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  1. #1

    macgig's Avatar
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    firewalls not useful on macs? should I turn it off?
    read this quote below. does this mean the firewall is not doing anything so having it on is pointless? should I disable it? I've used macs for 27 years, this is the first time I've heard this. any thoughts on this are appreciated.


    “In reality, firewalls aren't that useful for typical Mac users.

    A personal computer firewall blocks incoming data and commands. But incoming data and commands need something running on your computer that is listening and waiting to receive them. Old Windows computers had a variety of system processes that listened for incoming information and did things with them. When malicious information was sent to these computers, bad things could happen.
    But Macs don't have these sorts of processes that listen for general data or commands. They really aren't something that you find on modern computers. ”

    Excerpt From: Gary Rosenzweig. “The Practical Guide To Mac Security.” iBooks. https://itun.es/us/ToHihb.l

  2. #2

    Slydude's Avatar
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    If I am understanding that quote correctly it is at best very misleading. There are numerous instances where Macs listen for data / commands. It's possible, for example, to run software on a Mac which behaves as an actual physical Ham radio. In order to do that the Mac has to listen for certain kinds of incoming data. Any internet activity is also based on listening for incoming data as well. There are I'm sure numerous other examples including scripts that run under certain circumstances based up data received.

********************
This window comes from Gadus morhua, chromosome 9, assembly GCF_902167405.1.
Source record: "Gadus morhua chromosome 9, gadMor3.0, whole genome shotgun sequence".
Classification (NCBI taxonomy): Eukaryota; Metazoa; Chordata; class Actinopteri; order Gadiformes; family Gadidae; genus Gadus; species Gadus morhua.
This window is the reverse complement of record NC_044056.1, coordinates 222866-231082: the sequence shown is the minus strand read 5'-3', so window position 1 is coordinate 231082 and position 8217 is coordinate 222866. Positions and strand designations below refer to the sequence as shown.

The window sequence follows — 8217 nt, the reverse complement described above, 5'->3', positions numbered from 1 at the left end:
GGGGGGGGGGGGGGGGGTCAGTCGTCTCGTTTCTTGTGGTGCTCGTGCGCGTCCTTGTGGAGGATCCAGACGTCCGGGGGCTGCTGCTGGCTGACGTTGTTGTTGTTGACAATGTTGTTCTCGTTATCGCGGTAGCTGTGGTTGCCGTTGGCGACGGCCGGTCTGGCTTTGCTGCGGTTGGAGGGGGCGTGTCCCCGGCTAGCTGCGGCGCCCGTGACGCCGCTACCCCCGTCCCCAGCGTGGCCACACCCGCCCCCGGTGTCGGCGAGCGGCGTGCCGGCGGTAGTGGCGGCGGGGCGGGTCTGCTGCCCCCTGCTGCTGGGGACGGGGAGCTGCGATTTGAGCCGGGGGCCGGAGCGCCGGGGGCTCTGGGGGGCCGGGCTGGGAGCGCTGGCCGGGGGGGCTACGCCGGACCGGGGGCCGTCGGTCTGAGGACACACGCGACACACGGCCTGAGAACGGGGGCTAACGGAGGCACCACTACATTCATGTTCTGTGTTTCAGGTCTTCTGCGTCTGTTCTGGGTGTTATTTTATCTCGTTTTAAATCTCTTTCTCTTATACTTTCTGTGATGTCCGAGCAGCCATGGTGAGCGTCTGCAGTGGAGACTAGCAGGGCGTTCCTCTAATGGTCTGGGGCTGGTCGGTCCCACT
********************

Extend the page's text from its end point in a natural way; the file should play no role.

I'd say that the biggest reason many Mac users have the firewall off on their computers is that most modern routers have built-in firewalls that perform the kinds of functions the author seems to be discussing. It's probably worth turning the firewall on in places such as public wi-fi spots where you aren't sure whether a firewall is present/activated.
    "Got Time to breathe. You got time for music." Denver Pyle as Briscoe Darling

  3. #3

    macgig's Avatar
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    I have the router wifi on also. I'll probably leave the mac firewall on, but I was confused about the mac firewall after seeing this. I've always used the mac firewall assuming it was protecting me

  4. #4

    harryb2448's Avatar
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    And Apple set the default for firewall as off but you have that option macgig.
    Hang on to those original install discs like grim death! Using OS X.7 or later make a bootable USB thumb drive before running Installer!

  5. #5